His Excellency Most Reverend Thomas John Paprocki; Ars celebrandi et adorandi
On the Art of Celebrating the Eucharistic Liturgy
The art of celebrating the liturgy properly and adoring the Lord in the Eucharist devoutly (ars celebrandi et adorandi) is the key to fostering the active participation of the People of God in divine worship. (Part 2 of series)
A reverent genuflection.
To bend the knee
28. In recent years, there has arisen the practice of bowing to the Lord present in the tabernacle, rather than genuflecting before him. Such a profound bow — made purposefully and reverently from the waist — can be a fitting way to reverence the Divine Majesty, but only if one cannot genuflect, which is not always the same as having some difficulty genuflecting.
29. The General Instruction of the Roman Missal provides that “if, however, the tabernacle with the Most Blessed Sacrament is situated in the sanctuary, the Priest, the Deacon, and the other ministers genuflect when they approach the altar and when they depart from it, but not during the celebration of Mass itself. Otherwise all who pass before the Most Blessed Sacrament genuflect, unless they are moving in procession. Ministers carrying the processional cross or candles bow their heads instead of genuflecting.”17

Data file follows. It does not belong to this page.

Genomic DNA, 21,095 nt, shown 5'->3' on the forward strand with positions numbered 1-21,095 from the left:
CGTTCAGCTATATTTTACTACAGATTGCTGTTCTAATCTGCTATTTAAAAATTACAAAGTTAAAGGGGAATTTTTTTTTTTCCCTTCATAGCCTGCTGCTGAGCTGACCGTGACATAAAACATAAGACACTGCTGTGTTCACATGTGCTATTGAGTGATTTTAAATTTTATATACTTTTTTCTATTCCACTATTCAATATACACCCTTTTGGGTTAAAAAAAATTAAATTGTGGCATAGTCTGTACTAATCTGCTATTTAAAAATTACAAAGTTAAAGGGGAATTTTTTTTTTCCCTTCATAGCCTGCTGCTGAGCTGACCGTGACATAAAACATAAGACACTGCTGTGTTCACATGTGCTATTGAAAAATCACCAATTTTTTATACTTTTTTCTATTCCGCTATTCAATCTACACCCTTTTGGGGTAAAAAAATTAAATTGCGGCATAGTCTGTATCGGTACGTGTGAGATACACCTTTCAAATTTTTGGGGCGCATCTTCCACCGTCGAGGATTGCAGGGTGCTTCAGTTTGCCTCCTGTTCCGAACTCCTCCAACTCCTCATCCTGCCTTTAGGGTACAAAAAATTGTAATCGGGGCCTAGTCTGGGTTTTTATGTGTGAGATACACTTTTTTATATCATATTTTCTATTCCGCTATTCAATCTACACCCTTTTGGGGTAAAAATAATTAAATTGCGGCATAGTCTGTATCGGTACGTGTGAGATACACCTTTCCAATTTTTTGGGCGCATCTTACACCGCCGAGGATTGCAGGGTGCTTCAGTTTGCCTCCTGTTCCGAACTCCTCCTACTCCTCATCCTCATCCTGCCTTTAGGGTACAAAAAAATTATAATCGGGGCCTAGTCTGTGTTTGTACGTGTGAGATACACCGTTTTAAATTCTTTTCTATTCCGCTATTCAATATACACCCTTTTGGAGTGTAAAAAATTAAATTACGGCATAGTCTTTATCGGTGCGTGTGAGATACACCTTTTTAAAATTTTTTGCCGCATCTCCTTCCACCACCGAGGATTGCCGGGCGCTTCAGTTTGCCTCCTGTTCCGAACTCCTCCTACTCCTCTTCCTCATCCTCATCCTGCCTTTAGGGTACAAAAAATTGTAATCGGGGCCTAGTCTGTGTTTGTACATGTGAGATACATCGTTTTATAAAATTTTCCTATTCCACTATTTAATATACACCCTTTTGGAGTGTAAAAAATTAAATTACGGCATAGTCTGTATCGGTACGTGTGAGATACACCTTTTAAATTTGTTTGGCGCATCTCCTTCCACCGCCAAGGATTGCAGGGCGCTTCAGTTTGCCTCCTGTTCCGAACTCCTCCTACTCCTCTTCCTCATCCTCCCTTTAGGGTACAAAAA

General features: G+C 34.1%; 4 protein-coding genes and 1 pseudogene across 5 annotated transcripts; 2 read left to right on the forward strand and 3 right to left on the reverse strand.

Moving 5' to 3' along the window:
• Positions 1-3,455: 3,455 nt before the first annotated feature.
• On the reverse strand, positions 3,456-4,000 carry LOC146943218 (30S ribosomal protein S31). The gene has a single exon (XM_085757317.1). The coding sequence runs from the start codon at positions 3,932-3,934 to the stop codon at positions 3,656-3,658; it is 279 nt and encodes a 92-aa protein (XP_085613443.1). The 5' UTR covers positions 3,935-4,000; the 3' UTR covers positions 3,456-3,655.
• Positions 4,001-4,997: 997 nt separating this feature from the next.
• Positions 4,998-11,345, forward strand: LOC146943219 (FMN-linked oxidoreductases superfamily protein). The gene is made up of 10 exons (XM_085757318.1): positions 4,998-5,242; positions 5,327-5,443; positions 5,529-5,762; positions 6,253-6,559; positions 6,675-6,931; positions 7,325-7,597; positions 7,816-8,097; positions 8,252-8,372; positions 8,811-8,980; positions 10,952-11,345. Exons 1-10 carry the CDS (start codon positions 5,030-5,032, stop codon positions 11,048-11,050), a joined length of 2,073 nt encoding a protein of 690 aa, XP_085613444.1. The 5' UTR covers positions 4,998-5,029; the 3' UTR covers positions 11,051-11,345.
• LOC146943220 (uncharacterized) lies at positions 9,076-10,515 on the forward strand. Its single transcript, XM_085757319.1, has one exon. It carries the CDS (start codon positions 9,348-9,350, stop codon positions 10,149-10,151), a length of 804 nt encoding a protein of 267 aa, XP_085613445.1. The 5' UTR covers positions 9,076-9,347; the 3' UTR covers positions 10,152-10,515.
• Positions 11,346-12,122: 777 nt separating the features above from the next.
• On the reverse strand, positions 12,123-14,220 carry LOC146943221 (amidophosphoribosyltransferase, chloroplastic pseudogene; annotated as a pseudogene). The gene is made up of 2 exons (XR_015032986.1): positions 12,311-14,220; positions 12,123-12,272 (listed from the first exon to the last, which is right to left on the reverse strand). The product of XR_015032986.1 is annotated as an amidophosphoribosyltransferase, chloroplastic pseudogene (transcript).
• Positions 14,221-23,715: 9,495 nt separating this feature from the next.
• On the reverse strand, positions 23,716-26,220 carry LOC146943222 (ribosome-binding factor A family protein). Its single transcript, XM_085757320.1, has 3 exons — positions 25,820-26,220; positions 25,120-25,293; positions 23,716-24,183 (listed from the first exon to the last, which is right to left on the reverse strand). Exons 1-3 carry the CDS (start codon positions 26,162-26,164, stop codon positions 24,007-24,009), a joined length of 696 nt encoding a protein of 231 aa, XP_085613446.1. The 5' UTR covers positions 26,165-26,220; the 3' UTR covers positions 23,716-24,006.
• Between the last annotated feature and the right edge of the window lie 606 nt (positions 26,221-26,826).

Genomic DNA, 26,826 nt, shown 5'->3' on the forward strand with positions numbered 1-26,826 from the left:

30. To genuflect means, literally, “to bend the knee.” In the ancient world the knee symbolized the strength of a man. If a man is struck in the knee, he stumbles and falls; his strength is taken from him. When we genuflect before the Lord, our strength is not taken from us; rather, we willingly bend our strength to the Lord and place ourselves humbly in his service. When we bend our knee to the Lord of heaven and earth we should hear the words of the Psalmist ever in our hearts, “Lord, I am your servant,” remembering that before the Lord every knee must bend (Psalm 116:16; cf. Philippians 2:10).
31. I must note here, that as important as the Eucharist is to the Church, and that the proper reverence to the Blessed Sacrament is “to bend the knee,” to genuflect, it does not replace another reverence made by all between the opening and the closing processions. During Liturgy between these processions, all who enter or leave the sanctuary, or who pass before the altar, make a deep bow, a bow from the waist toward the altar. Neither a deep bow or a genuflection is made to the tabernacle within the Mass between the opening and closing processions.18
How to Genuflect
32. In order to keep these words in our hearts and put them into practice, it is helpful to be purposeful and deliberate in the moment of genuflection. One may avoid a hasty and irreverent slide through an attempted genuflection by consciously touching the right knee to the ground and humbly pausing momentarily before rising again. In doing so, we not only pay proper respect to the Lord, but we also remind ourselves in whose presence we are.
|from Courageous Priest